A Real Meal Table Fable

Written by S M Chen

Illustrated by Georgia Peschel

Copyright 2017 Sam Chen

At the outset of our fable

Young Bill sat at dining table.

The vegetables he wouldn’t eat;

Turned up his nose at bean and beet.

At beets and beans he wouldn’t look.

When asked to take, his head he shook.

The only thing he seemed to like,

This little lad, this little tyke,

Was, when it came, the plate of meat.

Now THAT, for him, was quite a treat.

He wouldn’t even take some bread,

But passed it to his Sis, instead.

Potatoes came, but they weren’t fries;

He passed them on and rolled his eyes.

Though slightly sweet the fruit dessert,

He would not eat it, would not flirt

With food that was so flat and bland;

Pushed it away with hasty hand.

First his mother tried to coax him;

Cajoled and wheedled, then got grim;

Grim in a way he’d seen before;

That told him she was really sore;

Spoke to him about eating right,

And mentioned starving kids, whose plight

Was to have no food — day or night.

She raised her voice, but didn’t smite.

Bill knew she wouldn’t smite, and so

No fear of smiting did he show.

His father, with a sober face,

Excused him from his eating place.

His sister hid her face, but he

Could see her overcome with glee.

So overcome with glee was she

To see her brother’s misery.

His mother said to him, “Young man,

Go to your room!” So off Bill ran.

Tears streaming down his little face,

He entered his own private space.

Bill threw himself down on the bed,

Feeling sad and a little dread.

What followed tears was welcome sleep.

Sleep after weep is often deep.

He found himself shipwrecked at sea,

Mostly alone, no company.

All other passengers had drowned.

There was nobody else around.

Bill then spied something moving there:

His faithful dog, a dog named Bear.

Bear swam to him; Bill hugged his pet.

Though overjoyed, they both were wet.

Bill clung for hours to wooden plank;

Watched the ship as it slowly sank.

It sank from view beneath a wave.

It sank into a liquid grave.

Bill floated long, he floated far;

His feet then struck a sandy bar.

Struggling to shore, Bill then passed out.

When he awoke, he gave a shout.

But there was none who answered him.

His outlook seemed to be quite grim.

Bear licked his face, as if to say,

“Don’t worry, Bill, we’ll be OK.”

Then up to Bill there crawled a crab.

Its colors were quite bright, not drab.

And, unlike other crabs he’d known,

It did not want to be alone.

It seemed to want to be his friend;

A claw of friendship did extend.

Though hungry, cold, and very damp,

Bill walked a bit, then spied a lamp.

In sand, half buried, there it lay.

How it got there he could not say.

Picking it up, he rubbed his hand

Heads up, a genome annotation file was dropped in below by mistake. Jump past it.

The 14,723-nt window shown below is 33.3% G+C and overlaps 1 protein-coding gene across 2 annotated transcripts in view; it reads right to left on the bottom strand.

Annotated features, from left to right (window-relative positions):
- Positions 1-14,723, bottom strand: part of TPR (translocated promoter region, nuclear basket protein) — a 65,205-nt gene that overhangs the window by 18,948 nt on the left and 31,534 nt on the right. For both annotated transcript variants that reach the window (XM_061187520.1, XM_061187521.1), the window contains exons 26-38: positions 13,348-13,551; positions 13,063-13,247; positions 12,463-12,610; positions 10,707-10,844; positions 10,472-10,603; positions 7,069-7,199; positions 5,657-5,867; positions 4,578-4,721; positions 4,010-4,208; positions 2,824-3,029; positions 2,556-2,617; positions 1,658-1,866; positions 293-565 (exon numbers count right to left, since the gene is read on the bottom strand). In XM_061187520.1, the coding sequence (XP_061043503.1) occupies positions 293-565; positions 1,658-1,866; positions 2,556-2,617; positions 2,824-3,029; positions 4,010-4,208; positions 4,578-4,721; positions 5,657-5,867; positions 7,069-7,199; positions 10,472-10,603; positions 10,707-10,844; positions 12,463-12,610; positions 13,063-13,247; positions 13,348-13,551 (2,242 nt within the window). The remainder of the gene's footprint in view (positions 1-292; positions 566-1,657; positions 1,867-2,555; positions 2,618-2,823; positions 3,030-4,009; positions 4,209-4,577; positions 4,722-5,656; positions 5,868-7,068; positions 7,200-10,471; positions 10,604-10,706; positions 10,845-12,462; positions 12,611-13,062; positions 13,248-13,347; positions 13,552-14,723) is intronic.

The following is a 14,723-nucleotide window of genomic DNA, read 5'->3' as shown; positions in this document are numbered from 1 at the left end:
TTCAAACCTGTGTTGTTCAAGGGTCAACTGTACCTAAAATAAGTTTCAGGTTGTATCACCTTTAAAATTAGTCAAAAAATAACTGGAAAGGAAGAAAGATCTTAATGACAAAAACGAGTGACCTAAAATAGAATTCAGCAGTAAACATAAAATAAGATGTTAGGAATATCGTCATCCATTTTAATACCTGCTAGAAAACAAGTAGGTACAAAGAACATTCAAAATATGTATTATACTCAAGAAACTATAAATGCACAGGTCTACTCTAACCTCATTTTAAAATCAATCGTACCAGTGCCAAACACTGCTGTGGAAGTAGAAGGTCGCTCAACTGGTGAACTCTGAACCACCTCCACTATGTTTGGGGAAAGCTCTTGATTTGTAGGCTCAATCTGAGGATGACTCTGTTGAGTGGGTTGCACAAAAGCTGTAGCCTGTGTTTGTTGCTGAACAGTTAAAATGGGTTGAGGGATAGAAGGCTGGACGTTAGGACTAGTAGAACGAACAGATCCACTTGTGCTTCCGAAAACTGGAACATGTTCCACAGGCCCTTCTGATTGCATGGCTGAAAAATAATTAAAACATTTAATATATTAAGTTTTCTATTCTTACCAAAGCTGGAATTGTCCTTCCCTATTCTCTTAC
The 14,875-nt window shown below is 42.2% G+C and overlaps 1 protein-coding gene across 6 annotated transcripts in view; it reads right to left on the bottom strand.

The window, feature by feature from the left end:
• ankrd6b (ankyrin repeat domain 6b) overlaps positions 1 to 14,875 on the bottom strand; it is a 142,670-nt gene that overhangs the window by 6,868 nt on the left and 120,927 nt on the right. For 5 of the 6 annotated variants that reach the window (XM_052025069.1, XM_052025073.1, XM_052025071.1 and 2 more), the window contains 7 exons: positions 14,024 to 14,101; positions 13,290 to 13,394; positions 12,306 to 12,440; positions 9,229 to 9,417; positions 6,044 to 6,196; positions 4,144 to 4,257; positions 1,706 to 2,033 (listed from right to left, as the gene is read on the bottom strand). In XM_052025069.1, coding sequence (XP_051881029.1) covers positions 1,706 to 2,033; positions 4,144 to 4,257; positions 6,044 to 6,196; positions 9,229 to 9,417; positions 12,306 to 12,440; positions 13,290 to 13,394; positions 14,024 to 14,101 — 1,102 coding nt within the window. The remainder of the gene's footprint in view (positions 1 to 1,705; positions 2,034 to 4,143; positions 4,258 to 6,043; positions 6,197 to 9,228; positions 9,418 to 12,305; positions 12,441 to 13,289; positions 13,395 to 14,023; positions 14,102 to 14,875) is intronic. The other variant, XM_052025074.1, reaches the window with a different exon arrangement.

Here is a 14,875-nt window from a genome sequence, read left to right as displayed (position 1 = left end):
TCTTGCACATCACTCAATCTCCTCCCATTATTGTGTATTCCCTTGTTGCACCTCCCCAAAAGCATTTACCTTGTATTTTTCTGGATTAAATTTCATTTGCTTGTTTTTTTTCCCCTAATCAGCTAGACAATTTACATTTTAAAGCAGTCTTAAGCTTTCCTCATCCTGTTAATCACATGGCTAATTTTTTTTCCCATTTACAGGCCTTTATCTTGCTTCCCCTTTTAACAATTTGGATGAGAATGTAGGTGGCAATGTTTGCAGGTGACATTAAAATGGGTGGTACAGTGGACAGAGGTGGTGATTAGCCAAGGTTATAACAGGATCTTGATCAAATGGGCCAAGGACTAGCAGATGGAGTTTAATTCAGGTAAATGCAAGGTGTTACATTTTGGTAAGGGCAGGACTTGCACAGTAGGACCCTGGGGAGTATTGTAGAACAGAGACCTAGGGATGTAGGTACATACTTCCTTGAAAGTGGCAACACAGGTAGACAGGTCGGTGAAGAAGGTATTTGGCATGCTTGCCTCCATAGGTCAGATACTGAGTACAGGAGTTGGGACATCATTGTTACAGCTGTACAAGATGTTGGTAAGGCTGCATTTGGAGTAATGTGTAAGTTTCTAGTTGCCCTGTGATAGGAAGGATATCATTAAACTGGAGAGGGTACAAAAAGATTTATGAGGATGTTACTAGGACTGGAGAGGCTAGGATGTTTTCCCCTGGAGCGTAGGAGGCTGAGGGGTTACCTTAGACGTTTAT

Across the lamp to clear the sand.

A spire of fog began to rise.

He dropped the lamp in great surprise.

The fog soon blended with the air

Such that the fog was everywhere.

Bear started barking, as dogs do.

Of what he sensed there was no clue.

From depths of fog there came a sound -

A sound that left the boy spellbound.

A Voice so deep, so strong, yet mild,

It didn’t frighten him — a child.

It said, “One wish you get to make.”

Then everything began to quake.

The boy fell down upon his knees,

Hid his face, and cried, “Oh please!

Do not be angry with me! Yet

I think three wishes I’m to get.”

“I’m not your usual genie, lad,

To get one wish you should be glad.”

The earth by now had stopped its quake.

Bill said, “I know the wish I’ll make.”

“Please take me home!” He loudly cried.

No time he needed to decide.

“Though I am grateful that we met,

I’m oh so hungry, cold and wet.”

Replied the Voice, “Before you go,

There’s something that you need to know:

“The way you eat is really sad,

And bothers both your Mom and Dad.

“Listen to what I have to say

Before I send you on your way.

“Of the few things you like to eat,

One thing you really like is meat.

Some meat is ‘red’ and some is ‘white’

(Poultry has got both dark and light).

“Red meats include both beef and lamb,

As well as bacon, pork and ham.

Some are fat, and some may be lean;

While some fit somewhere in between.”

Billy sat down, his face in hand,

Surrounded by a sea of sand.

His faithful dog stayed close beside.

No effort made the crab to hide.


“Almost anything you can name

Is sometime, somewhere, used as ‘game.’

If it’s got wings, or fins, or legs,

And bears live young or hatches eggs;

“Burrows, slithers, hops or runs,

Likes sunlight or daytime shuns;

You can be sure someone has tried

To eat the creature, raw or fried;

Roasted, poached, sautéed or boiled;

Or stewed or steamed, baked or broiled.”

“Yuck!” said the boy, making a face,